Python exception chaining

Is there a standard way of using exception chains in Python? Like the Java exception 'caused by'?

Here is some background.

I have a module with one main exception class DSError:

     class DSError(Exception):
         pass

Somewhere within this module there will be:

    try:
        v = my_dict[k]
        something(v)
    except KeyError as e:
        raise DSError("no key %s found for %s" % (k, self))
    except ValueError as e:
        raise DSError("Bad Value %s found for %s" % (v, self))
    except DSError as e:
        raise DSError("%s raised in %s" % (e, self))

Basically this snippet should throw only DSError and tell me what happened and why. The thing is that the try block might throw lots of other exceptions, so I'd prefer if I can do something like:

    try:
        v = my_dict[k]
        something(v)
    except Exception as e:
        raise DSError(self, v, e)  # Exception chained...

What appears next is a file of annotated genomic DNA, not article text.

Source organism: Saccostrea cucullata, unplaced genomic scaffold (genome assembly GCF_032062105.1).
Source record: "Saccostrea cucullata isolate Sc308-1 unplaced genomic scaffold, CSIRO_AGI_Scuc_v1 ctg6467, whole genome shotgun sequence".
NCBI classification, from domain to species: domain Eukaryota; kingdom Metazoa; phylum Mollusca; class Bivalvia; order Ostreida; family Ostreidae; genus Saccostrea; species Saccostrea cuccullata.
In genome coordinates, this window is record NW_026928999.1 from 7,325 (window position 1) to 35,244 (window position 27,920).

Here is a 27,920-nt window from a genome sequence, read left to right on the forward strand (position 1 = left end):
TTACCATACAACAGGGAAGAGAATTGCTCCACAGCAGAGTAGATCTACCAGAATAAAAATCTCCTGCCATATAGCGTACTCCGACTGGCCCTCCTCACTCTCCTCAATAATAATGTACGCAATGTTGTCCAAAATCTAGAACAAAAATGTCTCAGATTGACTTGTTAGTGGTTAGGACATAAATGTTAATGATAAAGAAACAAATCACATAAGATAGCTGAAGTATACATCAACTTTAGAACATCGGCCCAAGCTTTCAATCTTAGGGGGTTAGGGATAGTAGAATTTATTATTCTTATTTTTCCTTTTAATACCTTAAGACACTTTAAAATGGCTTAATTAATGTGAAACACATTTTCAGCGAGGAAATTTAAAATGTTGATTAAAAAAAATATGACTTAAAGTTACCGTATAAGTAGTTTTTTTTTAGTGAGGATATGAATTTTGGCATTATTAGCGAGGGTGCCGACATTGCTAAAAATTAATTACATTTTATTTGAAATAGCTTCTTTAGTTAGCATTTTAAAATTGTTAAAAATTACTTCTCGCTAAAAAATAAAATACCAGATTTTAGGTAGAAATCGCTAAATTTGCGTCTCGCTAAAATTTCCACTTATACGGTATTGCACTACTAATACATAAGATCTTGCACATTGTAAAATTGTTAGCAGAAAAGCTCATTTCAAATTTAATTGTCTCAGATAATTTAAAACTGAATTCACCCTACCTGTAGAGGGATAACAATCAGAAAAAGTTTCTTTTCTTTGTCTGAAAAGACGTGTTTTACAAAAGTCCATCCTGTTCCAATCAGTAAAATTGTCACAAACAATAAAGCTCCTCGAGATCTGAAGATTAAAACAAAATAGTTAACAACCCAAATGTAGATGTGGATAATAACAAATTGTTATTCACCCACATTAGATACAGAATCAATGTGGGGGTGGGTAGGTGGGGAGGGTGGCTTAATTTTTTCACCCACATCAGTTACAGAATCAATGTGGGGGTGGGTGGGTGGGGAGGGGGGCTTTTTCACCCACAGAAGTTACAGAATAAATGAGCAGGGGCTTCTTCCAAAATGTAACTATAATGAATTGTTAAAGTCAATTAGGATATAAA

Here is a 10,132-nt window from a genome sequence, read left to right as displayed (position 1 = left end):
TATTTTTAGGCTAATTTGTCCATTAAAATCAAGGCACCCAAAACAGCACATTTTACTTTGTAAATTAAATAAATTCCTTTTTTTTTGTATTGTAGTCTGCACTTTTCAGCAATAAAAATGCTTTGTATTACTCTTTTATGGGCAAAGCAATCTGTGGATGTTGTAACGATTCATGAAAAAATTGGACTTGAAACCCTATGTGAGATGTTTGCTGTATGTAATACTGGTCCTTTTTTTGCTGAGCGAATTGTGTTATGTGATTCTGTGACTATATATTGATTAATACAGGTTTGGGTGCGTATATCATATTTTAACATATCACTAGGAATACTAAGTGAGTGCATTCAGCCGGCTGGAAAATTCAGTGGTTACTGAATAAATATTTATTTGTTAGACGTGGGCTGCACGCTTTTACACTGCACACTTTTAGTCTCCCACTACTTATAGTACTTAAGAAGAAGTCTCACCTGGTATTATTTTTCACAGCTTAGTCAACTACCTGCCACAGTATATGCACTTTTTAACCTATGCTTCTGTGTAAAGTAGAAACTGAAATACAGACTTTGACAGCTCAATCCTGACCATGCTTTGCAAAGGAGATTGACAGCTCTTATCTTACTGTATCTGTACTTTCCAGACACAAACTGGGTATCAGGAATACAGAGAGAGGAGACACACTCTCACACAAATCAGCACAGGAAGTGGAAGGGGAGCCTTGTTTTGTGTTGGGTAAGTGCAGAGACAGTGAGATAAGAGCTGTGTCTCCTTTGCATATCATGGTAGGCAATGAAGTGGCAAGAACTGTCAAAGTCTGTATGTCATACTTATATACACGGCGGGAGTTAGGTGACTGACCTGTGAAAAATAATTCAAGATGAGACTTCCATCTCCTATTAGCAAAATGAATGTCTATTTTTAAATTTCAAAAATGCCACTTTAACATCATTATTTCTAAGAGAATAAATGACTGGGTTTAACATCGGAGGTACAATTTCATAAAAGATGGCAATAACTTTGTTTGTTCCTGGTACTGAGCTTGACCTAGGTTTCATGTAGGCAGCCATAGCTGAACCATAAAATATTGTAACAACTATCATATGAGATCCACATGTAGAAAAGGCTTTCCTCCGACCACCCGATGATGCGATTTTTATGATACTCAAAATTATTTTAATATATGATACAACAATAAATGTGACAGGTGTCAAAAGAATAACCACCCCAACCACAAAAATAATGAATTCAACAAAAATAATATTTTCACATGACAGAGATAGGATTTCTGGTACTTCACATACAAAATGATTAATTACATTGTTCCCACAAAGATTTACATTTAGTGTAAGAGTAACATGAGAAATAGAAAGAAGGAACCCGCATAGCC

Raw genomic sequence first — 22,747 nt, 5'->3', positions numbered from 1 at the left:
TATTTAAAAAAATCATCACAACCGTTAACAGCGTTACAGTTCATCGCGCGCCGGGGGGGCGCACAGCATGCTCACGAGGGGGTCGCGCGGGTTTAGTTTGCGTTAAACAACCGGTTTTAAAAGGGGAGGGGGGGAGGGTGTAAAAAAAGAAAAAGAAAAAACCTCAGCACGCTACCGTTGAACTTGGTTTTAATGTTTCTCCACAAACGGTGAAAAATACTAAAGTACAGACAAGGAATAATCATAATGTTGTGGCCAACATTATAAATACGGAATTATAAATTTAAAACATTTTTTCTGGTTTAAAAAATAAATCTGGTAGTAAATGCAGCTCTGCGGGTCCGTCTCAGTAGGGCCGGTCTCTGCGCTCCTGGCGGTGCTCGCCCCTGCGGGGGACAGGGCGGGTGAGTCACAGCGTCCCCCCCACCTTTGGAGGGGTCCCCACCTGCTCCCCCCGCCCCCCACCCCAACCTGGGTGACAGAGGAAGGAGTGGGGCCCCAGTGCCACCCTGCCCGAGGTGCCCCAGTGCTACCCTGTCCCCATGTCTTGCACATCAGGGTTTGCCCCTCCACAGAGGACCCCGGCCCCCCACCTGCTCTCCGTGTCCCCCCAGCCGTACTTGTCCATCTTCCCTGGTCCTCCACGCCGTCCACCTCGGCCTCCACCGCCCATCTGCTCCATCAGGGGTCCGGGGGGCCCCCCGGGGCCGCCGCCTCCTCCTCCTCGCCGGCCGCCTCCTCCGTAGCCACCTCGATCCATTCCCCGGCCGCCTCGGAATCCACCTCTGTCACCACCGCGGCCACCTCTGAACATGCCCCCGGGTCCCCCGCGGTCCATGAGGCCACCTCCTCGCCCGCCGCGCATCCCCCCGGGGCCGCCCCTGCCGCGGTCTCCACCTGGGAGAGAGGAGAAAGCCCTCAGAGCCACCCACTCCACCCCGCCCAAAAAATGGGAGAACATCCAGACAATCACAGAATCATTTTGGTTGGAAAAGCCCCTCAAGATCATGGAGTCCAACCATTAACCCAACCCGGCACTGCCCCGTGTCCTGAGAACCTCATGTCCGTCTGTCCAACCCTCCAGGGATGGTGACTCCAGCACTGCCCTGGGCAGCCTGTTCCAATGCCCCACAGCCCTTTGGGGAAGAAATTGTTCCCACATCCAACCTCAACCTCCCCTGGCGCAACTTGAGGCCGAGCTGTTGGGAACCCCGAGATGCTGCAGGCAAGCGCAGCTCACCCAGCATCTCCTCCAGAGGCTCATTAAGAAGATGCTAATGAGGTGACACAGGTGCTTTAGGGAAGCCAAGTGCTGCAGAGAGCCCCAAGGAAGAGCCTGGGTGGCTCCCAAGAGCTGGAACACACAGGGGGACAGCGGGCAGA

Is this standard pythonic way? I did not see exception chains in other modules so how is that done in Python?

Exception chaining is only available in Python 3, where you can write:

    try:
        v = {}['a']
    except KeyError as e:
        raise ValueError('failed') from e

which yields an output like

    Traceback (most recent call last):
      File "t.py", line 2, in <module>
        v = {}['a']
    KeyError: 'a'

    The above exception was the direct cause of the following exception:

    Traceback (most recent call last):
      File "t.py", line 4, in <module>
        raise ValueError('failed') from e
    ValueError: failed

In most cases, you don't even need the from; Python 3 will by default show all exceptions that occured during exception handling, like this:

    Traceback (most recent call last):
      File "t.py", line 2, in <module>
        v = {}['a']
    KeyError: 'a'

    During handling of the above exception, another exception occurred:

    Traceback (most recent call last):
      File "t.py", line 4, in <module>
        raise ValueError('failed')
    ValueError: failed

What you can do in Python 2 is adding custom attributes to your exception class, like:

    class MyError(Exception):
        def __init__(self, message, cause):
            super(MyError, self).__init__(message + u', caused by ' + repr(cause))
            self.cause = cause

    try:
        v = {}['a']
    except KeyError as e:
        raise MyError('failed', e)

From: stackoverflow.com/q/16414744